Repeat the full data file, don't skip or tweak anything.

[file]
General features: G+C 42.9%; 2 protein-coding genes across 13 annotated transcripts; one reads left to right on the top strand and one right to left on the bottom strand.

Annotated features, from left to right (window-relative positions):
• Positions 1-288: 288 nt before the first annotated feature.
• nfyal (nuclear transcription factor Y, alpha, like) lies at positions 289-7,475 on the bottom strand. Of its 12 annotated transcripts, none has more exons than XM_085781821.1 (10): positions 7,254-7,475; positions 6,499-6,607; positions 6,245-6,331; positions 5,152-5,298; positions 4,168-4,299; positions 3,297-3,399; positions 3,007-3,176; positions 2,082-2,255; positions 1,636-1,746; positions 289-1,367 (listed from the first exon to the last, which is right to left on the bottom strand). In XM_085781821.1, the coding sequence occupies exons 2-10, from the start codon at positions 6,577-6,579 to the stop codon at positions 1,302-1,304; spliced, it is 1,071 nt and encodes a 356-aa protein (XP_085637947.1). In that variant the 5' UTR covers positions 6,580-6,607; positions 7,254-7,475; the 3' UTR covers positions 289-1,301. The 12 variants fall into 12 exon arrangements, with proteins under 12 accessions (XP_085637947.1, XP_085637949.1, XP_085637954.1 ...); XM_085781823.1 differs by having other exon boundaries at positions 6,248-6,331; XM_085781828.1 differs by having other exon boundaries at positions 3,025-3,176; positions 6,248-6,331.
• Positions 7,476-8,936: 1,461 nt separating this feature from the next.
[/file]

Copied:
General features: G+C 42.9%; 2 protein-coding genes across 13 annotated transcripts; one reads left to right on the top strand and one right to left on the bottom strand.

Annotated features, from left to right (window-relative positions):
• Positions 1-288: 288 nt before the first annotated feature.
• nfyal (nuclear transcription factor Y, alpha, like) lies at positions 289-7,475 on the bottom strand. Of its 12 annotated transcripts, none has more exons than XM_085781821.1 (10): positions 7,254-7,475; positions 6,499-6,607; positions 6,245-6,331; positions 5,152-5,298; positions 4,168-4,299; positions 3,297-3,399; positions 3,007-3,176; positions 2,082-2,255; positions 1,636-1,746; positions 289-1,367 (listed from the first exon to the last, which is right to left on the bottom strand). In XM_085781821.1, the coding sequence occupies exons 2-10, from the start codon at positions 6,577-6,579 to the stop codon at positions 1,302-1,304; spliced, it is 1,071 nt and encodes a 356-aa protein (XP_085637947.1). In that variant the 5' UTR covers positions 6,580-6,607; positions 7,254-7,475; the 3' UTR covers positions 289-1,301. The 12 variants fall into 12 exon arrangements, with proteins under 12 accessions (XP_085637947.1, XP_085637949.1, XP_085637954.1 ...); XM_085781823.1 differs by having other exon boundaries at positions 6,248-6,331; XM_085781828.1 differs by having other exon boundaries at positions 3,025-3,176; positions 6,248-6,331.
• Positions 7,476-8,936: 1,461 nt separating this feature from the next.